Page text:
• tad •
tæd • Hear it!
Part of Speech: Noun
Meaning: 1. A lad or small boy. 2. A small amount, a little, sort of.
Notes: The heyday of today's Good Word was the 1950s, but it is still around. When referring to small boys, it may be pluralized (tads), but in the sense of "a little" it is usually treated like a quantifier that is the antonym of a lot, as 'a tad windy'. In Slovak a žubrienka "tadpole" is also a child, especially a young girl. In Spanish a renacuajo "tadpole" is also used to refer to a small and mischievous child.
In Play: This word has been used to refer to small boys as recently as 1983, indicating that this meaning remains current: "We were surprised to see little tads already picking on little girls at the playground." However, it is used far more frequently as the antonym of a lot: "Well, yes, I would say that melting cheese in your coffee is a tad eccentric."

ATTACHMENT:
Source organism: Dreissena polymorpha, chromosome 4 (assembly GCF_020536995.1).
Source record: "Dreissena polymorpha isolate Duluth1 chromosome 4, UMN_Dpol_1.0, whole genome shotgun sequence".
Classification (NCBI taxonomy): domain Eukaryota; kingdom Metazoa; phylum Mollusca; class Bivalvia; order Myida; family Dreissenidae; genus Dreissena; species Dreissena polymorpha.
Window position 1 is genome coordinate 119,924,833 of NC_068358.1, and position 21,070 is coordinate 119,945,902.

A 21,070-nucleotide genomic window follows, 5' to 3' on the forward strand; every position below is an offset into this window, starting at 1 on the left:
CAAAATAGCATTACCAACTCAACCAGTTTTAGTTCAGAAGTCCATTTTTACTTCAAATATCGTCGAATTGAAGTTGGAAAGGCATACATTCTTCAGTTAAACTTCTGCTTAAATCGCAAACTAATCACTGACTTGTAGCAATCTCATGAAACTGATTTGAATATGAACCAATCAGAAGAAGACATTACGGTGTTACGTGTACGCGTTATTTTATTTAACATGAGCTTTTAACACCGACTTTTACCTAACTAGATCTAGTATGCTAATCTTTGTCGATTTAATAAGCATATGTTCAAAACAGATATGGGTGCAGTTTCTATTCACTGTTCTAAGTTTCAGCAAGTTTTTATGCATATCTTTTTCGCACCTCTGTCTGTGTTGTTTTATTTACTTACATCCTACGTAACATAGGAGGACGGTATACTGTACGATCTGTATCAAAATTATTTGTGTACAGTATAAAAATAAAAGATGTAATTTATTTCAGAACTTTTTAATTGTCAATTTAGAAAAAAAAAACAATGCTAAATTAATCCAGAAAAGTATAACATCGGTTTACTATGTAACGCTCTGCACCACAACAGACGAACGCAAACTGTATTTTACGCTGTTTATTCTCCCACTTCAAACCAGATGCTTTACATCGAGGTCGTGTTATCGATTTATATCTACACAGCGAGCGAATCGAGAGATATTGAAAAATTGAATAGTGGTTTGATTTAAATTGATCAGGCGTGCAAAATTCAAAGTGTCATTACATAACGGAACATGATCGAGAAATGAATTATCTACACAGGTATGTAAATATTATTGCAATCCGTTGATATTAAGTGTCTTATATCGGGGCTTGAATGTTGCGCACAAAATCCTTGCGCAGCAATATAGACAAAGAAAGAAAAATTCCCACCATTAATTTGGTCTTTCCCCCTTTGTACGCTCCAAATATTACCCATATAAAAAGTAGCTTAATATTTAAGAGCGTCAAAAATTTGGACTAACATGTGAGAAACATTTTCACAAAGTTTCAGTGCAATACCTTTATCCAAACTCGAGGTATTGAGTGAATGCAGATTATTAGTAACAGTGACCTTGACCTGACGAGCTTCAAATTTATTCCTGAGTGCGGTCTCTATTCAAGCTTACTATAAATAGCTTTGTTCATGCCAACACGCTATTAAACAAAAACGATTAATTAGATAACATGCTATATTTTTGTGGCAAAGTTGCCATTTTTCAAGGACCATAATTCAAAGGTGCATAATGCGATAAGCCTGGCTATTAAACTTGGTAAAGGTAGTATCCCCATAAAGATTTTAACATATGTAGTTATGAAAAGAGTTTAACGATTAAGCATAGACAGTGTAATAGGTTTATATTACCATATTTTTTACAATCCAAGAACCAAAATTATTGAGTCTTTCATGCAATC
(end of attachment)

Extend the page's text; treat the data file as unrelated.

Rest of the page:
Word History: The best guess is that today's Good Word was shortened from tadpole in the latter half of the 19th century and used to refer to small boys. From there it slipped into the abstract modifier it is today in the US in the 1940s, reaching the height of its popularity in the 1950s. So, I hear you asking, where did tadpole come from? Tad is a dialectal variant of toad, missing its O. Toad has no cognates in the IE languages. Pole is a variant of an old word, poll "head", borrowed from Middle Dutch pol "head, top, pate", which is also the origin of an English word for a head count, poll, as in 'poll tax'. (Let's all thank Larry Brady, Grand Panjandrum of the Alpha Agora and a tad older than a tad, from whose head sprang today's Good Word.)
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